San Antonio – May 2019 – Historic Homes and Buildings

As a historic city San Antonio had a decent amount of older homes and buildings in the center of the city.

The King William Historic District is just south of downtown. It has a great collection of restaurants and shops, but the highlights are the beautiful old houses.







As we reached downtown we passed by a couple great old buildings.





A classic clock, which we appear to have caught at high noon.



Nix Hospital s housed in a very fine example of an Art Deco building.






There are still a couple vintage theaters in town.





The Post Office and Court House is located across the plaza from the Alamo.





The Tower Life Building was completed in 1927. This eight sided classic Art Deco skyscraper also housed San Antonio’s first Sears store when first opened.








The Drury Hotel occupies the former Alamo National Bank building. Located along the famed Riverwalk the 24 floor building has many impressive details in the lobby.









We chose instead to stay at the Gunter Hotel, another great old hotel.



The Gunter Hotel is famous for being the location that blues legend Robert Johnson recorded most of the 29 songs he ever recorded. The bar celebrates the fact that he recorded in room 414, by calling themselves the Bar 414.



Despite the fact that Robert was from Mississippi, he was brought to San Antonio by a talent scout for Vocalion Record, Ernie Oertle. A producer from the label, Don Law, set up a recording studio in room 414 and 413 of the Gunter Hotel.

The drawing below is from an album cover of Robert’s music that was re-released in the 1960s depicting this recording session.



This is the room today, with the small white chair in the corner where Robert was sitting, facing the wall for the acoustics. How do I know this? This was our room for the night!!!

When we arrived every cushion was turned on end, every drawer was open. I immediately assumed it was Robert welcoming us! We spent the night hanging out listening to Robert’s music, either his original or the hundreds of covers from the Stones, Clapton and others.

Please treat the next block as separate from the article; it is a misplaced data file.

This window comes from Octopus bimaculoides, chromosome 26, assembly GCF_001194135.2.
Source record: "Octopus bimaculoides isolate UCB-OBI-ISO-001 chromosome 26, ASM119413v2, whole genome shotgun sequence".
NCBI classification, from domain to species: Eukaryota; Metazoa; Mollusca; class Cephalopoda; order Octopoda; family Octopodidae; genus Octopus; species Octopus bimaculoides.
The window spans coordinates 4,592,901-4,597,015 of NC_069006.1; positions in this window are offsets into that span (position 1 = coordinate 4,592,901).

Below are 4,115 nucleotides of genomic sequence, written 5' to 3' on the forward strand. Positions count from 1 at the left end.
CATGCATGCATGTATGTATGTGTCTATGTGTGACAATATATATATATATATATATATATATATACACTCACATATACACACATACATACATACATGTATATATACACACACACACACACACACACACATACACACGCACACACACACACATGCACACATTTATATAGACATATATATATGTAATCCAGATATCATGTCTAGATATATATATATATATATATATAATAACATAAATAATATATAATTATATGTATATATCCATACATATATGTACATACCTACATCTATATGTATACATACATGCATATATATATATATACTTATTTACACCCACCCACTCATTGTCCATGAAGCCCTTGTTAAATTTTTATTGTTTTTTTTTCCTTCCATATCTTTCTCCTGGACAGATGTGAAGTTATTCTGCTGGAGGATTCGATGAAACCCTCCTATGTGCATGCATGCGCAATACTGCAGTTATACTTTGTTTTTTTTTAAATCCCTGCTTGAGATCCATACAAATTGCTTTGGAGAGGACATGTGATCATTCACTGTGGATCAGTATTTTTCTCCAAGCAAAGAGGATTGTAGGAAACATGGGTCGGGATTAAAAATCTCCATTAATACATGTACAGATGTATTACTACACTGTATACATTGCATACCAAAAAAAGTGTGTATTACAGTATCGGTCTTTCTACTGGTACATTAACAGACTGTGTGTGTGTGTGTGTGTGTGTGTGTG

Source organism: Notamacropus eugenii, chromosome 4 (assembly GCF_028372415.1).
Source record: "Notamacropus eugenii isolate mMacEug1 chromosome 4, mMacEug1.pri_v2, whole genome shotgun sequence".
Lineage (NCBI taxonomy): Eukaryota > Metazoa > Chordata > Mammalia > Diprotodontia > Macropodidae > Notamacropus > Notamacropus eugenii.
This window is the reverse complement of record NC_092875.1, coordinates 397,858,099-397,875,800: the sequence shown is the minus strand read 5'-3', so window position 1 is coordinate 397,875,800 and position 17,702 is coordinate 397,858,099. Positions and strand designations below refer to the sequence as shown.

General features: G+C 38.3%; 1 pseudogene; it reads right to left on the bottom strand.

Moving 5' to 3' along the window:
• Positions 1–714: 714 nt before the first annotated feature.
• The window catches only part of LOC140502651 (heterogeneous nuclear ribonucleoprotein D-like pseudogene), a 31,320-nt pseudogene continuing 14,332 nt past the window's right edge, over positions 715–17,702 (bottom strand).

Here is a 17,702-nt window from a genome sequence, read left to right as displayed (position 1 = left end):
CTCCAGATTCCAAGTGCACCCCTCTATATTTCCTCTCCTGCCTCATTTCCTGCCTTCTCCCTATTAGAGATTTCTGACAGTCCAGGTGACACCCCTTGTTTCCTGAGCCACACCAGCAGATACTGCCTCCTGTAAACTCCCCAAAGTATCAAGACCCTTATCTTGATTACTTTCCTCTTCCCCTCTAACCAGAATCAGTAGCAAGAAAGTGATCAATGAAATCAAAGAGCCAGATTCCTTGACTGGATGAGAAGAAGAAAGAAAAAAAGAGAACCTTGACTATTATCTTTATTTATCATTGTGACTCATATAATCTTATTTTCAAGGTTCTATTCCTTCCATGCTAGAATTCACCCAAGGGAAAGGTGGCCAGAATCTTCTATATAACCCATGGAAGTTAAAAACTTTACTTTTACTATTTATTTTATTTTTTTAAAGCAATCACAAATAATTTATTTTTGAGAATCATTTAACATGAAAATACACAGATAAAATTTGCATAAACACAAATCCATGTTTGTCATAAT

Houston – May 2019 – Modern Skyscrapers – Updated

Believe it or not there is a rating system for skylines, and in most of these rating systems Houston’s comes in 4th place in the country (behind New York, Chicago and Miami). Houston’s is a bit interesting in that not all of the tallest buildings are downtown.

This posting features some of the more interesting perspectives of the modern Houston skyline. After realizing I missed the 2nd day’s photos this posting has been updated with additional photos.














































Houston – May 2019 – Vintage Buildings

As noted on the previous post the vast majority of the buildings in Houston are new, built in the last couple of decades, much as a result of an area that has grown from a metro population of 2 million in 1970 to 6 million + today.

But in downtown Houston there are a few architectural gems from the early to mid 1900s that are worth checking out.

An interesting block is on Main Street. For this one block it looks like you are in small town America (if small town America had 60 floor buildings in the background).





The Great Southwest Building was for many years home of the Texas Company, better known as Texaco. Built in the Art Deco style in the late 1920s, today it is high end apartments.





The Rice Lofts was formerly a hotel. This location is famous as it once was the home of a national capital – the Republic of Texas! The current building was completed in 1913.





Completed in 1929 as the Gulf Building, the current JPMorgan Building, with a Chase Bank branch in the lobby is the finest architectural building in the city.














The Julia Idelson Library is part of the Houston Library system. Dwarfed by the surrounding skyscrapers, it provides an oasis in the sea of glass.